Department of Art after 1800
|Medium, technique||oil on canvas|
42 x 61 cm
|Collection||Department of Art after 1800|
|On view||This artwork is not on display|
Thomas Couture, one of the most popular French painters of the mid-nineteenth cen tury, learned his craft from such great masters of history painting as Antoine-Jean Gros and Paul Delaroche. In terms of subject matter and technique, Couture was remarkably versatile, for besides historical subjects, his repertoire also included landscapes, portraits and allegorical compositions. In 1847 he opened a prestigious private school where, as painter and teacher, he nurtured many talents including Anselm Feuerbach and Édouard Manet.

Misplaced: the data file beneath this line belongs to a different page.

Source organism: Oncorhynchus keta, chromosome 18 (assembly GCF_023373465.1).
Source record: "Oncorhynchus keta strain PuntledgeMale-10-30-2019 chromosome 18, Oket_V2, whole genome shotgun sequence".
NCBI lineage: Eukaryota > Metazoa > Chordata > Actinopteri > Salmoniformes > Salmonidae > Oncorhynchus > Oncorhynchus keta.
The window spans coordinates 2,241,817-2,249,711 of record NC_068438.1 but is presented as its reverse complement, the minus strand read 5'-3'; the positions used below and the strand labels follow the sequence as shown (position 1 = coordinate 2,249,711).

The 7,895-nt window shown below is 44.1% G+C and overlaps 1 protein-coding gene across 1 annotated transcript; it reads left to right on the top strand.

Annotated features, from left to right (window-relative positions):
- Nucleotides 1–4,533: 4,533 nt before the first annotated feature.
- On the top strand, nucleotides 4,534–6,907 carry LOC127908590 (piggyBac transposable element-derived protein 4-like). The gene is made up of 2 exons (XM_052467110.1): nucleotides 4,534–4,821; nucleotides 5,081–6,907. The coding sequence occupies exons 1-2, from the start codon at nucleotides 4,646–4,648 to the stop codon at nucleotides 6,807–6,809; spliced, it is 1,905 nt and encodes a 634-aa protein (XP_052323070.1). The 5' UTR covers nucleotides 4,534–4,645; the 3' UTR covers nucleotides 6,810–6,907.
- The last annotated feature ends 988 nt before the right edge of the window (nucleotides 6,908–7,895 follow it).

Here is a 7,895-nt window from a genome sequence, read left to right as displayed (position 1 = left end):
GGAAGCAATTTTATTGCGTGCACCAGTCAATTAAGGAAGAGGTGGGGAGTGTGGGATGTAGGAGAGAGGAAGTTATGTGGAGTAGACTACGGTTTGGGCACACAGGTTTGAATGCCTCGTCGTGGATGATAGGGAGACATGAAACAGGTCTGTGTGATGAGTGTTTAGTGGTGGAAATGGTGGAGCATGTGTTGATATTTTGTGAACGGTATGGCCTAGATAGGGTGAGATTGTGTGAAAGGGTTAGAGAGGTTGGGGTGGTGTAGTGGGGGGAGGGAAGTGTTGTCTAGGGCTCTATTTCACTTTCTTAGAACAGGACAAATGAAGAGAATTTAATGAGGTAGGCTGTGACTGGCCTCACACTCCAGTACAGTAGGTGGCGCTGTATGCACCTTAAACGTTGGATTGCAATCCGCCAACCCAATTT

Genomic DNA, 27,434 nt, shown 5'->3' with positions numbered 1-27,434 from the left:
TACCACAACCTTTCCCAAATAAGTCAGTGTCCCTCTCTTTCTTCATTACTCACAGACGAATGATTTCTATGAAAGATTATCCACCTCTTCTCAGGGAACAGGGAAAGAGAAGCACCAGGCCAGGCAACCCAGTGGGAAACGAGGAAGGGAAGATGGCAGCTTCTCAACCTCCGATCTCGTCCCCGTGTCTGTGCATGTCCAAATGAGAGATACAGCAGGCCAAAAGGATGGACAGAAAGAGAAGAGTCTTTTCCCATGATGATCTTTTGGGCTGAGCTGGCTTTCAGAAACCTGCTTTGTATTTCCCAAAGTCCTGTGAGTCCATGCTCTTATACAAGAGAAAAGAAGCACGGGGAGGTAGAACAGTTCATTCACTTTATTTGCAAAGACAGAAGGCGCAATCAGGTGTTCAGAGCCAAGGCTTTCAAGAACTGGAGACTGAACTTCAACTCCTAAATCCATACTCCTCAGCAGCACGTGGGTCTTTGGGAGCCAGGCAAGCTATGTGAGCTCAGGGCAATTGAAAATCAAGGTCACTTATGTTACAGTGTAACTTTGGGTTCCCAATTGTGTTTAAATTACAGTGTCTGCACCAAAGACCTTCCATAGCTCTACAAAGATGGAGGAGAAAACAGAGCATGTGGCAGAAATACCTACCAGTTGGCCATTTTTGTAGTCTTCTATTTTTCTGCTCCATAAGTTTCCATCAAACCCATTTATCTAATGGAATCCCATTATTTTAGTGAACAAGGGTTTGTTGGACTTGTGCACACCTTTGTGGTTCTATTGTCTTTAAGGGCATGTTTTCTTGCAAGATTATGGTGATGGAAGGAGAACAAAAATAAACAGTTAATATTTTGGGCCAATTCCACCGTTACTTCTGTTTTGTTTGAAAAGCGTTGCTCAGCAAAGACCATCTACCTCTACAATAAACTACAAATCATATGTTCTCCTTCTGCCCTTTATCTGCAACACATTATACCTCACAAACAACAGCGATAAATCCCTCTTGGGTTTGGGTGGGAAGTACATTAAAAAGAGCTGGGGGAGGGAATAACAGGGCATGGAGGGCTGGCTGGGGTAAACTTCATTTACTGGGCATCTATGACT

In the late 1840s, his hometown offered Couture the old bishop’s chapel as a studio; „The Bird-Catcher” depicts the courtyard of this building. In the foreground we see a young hunter, alert and tense, down on one knee, waiting for the right moment to pull the string of the trap. Around the birdman, we can see cages placed in the courtyard and hanging from the side of the building and from the trees, a reference to the young man’s trade.
Bird-catching and birdmanship belong to the ancient crafts, and they offer an exciting embodiment of human resourcefulness. In his warm-toned genre painting, Couture depicts the kind of bird-catching that deployed conventional tools.
This record is subject to revision due to ongoing research.